• 2 out of 52 out of 52 out of 52 out of 52 out of 5 Kaworu | 5/23/2011

    " Dry and painful to read. The Awakening, a droll recounting of personal mistakes, will surely put anyone to sleep who attempts to read it. "

  • 3 out of 53 out of 53 out of 53 out of 53 out of 5 Paige | 5/21/2011

    " Read this for American Realism and Naturalism. Slightly frustrating story in several aspects. "

  • 4 out of 54 out of 54 out of 54 out of 54 out of 5 Justin | 5/18/2011

    " Should've "woken up" a bit earlier. "

  • 1 out of 51 out of 51 out of 51 out of 51 out of 5 Chrissy | 5/16/2011

    " I probably need to re-read this as an adult as I read it as a teenager and I just recall that it felt pointless and the ending infuriated me as I felt the main character was "coping out." "

  • 4 out of 54 out of 54 out of 54 out of 54 out of 5 Kyle | 5/15/2011

    " I liked this book when it was assigned in high school, and I actually got really into it. "

  • 5 out of 55 out of 55 out of 55 out of 55 out of 5 Caryn | 5/13/2011

    " I read this book in high school, and I fell in love with it. It's a difficult and sad story but it really resonated with me. Highly recommended. "

  • 2 out of 52 out of 52 out of 52 out of 52 out of 5 Terri | 5/9/2011

    " History says this book is important because it's one of the earliest feminist novels in literature. I say it's one of the most depressing books I've ever read. "

  • 5 out of 55 out of 55 out of 55 out of 55 out of 5 Stuart | 5/4/2011

    " I read this book way back, 1975 I think. For my Women's Lit class, and the book has stayed with me all these years. A product of it's time, I associate it with Ibsen's "A Dolls House". The fate of the protagonist is a sad one, but for the time...I do suggest you read it for yourself. "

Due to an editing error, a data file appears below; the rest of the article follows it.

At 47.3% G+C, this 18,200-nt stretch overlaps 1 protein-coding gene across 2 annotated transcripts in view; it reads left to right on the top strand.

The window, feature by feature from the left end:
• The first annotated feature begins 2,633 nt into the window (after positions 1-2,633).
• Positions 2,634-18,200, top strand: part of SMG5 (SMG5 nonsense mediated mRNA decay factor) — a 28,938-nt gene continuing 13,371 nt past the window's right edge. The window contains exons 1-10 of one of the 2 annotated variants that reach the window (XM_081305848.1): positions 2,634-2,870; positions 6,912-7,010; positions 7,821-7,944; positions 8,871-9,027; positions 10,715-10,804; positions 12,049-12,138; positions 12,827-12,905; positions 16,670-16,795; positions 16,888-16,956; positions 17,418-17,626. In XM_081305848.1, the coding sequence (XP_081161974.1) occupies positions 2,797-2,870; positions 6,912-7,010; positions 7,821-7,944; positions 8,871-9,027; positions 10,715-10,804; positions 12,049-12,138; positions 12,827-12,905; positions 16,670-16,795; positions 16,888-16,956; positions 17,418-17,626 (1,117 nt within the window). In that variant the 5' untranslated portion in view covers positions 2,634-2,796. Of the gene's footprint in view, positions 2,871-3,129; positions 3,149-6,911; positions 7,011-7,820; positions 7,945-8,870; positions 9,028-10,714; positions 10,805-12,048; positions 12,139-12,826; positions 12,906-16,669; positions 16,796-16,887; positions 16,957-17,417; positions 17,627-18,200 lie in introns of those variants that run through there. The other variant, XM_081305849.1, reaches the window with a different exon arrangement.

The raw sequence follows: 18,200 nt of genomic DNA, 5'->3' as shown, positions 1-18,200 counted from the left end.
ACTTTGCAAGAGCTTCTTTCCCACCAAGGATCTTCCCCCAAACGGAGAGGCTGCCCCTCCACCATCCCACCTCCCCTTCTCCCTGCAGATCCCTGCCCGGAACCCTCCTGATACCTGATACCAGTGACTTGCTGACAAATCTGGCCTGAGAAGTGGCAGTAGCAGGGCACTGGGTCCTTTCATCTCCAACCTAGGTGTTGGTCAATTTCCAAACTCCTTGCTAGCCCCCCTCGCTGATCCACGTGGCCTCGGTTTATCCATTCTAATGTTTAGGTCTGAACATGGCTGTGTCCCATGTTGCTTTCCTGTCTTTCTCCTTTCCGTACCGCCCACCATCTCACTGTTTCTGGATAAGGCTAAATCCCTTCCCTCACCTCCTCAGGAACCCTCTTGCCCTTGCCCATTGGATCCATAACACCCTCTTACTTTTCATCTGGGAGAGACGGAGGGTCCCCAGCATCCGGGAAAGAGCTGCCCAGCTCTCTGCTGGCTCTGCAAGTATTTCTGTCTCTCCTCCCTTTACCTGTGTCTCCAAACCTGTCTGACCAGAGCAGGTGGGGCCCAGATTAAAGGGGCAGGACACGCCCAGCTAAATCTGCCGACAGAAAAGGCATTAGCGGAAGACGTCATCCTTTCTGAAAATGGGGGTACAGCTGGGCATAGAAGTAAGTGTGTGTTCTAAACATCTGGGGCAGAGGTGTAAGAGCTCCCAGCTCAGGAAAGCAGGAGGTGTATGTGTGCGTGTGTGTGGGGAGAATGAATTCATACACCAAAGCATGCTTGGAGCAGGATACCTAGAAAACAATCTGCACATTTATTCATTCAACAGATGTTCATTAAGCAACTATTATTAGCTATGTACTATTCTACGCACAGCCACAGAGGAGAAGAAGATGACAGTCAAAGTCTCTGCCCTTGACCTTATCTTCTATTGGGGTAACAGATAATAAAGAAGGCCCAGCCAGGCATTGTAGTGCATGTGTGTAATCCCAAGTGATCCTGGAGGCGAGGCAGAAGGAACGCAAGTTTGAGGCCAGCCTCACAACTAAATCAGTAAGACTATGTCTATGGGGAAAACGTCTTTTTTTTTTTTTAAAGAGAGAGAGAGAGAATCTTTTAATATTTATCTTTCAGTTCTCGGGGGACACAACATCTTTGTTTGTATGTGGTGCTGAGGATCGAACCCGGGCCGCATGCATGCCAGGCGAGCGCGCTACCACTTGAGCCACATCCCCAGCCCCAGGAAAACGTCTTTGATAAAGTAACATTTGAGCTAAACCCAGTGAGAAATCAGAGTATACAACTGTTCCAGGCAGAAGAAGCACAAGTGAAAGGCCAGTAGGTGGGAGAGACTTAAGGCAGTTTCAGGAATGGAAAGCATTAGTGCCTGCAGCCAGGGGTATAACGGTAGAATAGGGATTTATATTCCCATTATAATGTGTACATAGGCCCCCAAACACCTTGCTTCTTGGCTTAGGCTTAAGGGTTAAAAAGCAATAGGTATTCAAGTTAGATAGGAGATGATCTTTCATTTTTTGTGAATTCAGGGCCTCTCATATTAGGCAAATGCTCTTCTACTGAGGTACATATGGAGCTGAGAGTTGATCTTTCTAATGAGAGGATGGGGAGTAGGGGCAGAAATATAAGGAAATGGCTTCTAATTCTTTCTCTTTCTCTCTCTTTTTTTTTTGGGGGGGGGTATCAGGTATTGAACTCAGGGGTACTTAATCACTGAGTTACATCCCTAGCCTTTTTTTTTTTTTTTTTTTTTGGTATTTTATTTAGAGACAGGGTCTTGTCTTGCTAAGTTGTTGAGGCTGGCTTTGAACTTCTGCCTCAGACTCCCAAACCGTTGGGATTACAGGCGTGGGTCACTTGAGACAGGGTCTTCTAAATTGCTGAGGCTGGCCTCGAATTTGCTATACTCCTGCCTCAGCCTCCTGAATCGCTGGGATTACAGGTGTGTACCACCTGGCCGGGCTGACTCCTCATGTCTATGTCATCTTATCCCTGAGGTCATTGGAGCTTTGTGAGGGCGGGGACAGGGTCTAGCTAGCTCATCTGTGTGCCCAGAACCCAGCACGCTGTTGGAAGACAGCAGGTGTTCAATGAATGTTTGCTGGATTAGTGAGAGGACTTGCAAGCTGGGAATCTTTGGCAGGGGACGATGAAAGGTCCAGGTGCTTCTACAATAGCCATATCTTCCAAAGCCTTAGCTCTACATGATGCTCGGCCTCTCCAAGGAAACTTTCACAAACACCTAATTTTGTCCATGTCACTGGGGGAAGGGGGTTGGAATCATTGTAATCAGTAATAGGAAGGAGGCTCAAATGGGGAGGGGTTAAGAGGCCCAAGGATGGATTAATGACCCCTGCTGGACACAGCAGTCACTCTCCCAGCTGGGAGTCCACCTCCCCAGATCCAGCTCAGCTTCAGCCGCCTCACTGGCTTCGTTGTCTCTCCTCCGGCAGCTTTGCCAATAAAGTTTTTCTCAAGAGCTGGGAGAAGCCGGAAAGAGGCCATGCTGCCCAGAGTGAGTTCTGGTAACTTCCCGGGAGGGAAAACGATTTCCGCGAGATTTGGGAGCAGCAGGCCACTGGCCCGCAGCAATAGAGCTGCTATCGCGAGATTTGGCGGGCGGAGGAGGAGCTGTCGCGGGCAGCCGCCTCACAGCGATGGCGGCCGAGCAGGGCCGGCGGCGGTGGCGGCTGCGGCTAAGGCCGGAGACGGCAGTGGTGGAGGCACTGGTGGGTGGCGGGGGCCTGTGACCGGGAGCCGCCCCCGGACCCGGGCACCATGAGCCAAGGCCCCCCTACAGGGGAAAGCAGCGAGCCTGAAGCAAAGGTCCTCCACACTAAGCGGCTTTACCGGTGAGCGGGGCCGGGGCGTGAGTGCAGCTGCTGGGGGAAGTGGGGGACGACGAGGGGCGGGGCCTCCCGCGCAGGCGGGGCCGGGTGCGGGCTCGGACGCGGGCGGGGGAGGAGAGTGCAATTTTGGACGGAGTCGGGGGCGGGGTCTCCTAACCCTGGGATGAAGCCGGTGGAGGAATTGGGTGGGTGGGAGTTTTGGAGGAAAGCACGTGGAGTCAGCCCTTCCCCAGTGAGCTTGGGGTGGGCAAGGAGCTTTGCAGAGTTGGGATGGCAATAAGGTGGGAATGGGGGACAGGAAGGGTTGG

• 5 out of 55 out of 55 out of 55 out of 55 out of 5 Emily | 5/3/2011

    " my favorite novel of all time. perfect daydream of a woman and love "

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About the Author
Author Kate Chopin

Kate Chopin (1851–1901) was born Katherine O’Flaherty in St. Louis in 1851. She was a popular social belle, admired for her wit and beauty. In 1871 she married Oscar Chopin and lived in Louisiana until his sudden death in 1882. Chopin began writing about the Creole and Cajun people in the South, gaining acclaim for her finely crafted short stories. Upon publication in 1899, her now-classic novel The Awakening was widely condemned for its controversial themes, and Chopin was devastated by its harsh critical reception. She died in 1904, denied in her lifetime the recognition she desperately wanted and richly deserved.

About the Narrator

Grace Conlin (1962–1997) was the recording name of Grainne Cassidy, an award-winning actress and acclaimed narrator. She was a member of the Woolly Mammoth Theatre Company in Washington, DC, and won a Helen Hayes Award in 1988 for her role in Woolly Mammoth’s production of Savage in Limbo.